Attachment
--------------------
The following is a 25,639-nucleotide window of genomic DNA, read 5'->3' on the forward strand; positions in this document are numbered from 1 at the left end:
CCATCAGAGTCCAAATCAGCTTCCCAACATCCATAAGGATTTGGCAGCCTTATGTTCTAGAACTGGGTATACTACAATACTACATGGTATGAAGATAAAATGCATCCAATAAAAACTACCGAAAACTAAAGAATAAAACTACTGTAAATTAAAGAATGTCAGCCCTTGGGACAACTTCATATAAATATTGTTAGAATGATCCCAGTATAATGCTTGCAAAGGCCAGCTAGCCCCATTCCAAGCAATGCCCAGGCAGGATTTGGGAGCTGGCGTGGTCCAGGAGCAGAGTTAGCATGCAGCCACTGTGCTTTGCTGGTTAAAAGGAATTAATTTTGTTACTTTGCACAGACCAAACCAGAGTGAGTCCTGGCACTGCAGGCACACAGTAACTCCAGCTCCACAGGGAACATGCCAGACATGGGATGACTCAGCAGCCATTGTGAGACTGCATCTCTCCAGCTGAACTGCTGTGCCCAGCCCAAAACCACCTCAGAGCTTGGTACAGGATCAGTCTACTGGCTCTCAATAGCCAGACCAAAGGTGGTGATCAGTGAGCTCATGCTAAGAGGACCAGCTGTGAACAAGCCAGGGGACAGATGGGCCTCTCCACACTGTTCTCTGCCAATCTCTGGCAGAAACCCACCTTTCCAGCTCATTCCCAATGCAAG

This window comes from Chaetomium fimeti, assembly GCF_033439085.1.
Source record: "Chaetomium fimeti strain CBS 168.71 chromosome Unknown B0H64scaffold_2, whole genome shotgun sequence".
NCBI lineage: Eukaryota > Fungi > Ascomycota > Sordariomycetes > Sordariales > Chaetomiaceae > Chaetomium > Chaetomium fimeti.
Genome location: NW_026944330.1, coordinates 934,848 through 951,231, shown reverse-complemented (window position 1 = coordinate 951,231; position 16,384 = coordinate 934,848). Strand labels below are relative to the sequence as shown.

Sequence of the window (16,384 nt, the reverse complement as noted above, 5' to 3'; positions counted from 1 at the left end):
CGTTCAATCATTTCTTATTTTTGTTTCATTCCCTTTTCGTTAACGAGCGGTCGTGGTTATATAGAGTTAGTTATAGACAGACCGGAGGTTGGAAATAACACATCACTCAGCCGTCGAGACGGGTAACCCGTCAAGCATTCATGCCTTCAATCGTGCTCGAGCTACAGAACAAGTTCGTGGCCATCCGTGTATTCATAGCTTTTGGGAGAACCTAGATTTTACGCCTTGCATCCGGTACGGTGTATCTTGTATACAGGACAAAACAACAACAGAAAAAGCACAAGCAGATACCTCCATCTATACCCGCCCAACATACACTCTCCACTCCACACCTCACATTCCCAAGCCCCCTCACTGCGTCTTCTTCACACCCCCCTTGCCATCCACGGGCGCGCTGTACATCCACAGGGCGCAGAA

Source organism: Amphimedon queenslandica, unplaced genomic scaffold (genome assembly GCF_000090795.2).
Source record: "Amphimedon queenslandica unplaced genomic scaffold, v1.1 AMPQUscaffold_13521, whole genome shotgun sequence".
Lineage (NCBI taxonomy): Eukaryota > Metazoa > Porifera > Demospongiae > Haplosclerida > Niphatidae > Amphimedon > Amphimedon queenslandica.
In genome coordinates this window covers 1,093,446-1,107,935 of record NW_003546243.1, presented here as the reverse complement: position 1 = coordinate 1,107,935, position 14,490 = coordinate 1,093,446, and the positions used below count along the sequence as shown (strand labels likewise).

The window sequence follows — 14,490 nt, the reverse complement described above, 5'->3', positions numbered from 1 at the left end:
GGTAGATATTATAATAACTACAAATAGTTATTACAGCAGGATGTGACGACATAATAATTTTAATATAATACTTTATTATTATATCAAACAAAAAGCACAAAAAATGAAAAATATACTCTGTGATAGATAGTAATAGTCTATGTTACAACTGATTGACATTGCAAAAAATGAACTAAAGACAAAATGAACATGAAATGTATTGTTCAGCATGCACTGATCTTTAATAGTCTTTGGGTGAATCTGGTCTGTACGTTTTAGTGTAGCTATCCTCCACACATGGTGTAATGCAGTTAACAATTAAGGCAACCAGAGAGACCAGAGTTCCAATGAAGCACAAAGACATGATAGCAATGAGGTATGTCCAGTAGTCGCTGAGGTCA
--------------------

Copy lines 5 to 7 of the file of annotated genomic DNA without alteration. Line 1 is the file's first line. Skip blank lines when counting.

NCBI lineage: Eukaryota > Fungi > Ascomycota > Sordariomycetes > Sordariales > Chaetomiaceae > Chaetomium > Chaetomium fimeti.
Genome location: NW_026944330.1, coordinates 934,848 through 951,231, shown reverse-complemented (window position 1 = coordinate 951,231; position 16,384 = coordinate 934,848). Strand labels below are relative to the sequence as shown.

Sequence of the window (16,384 nt, the reverse complement as noted above, 5' to 3'; positions counted from 1 at the left end):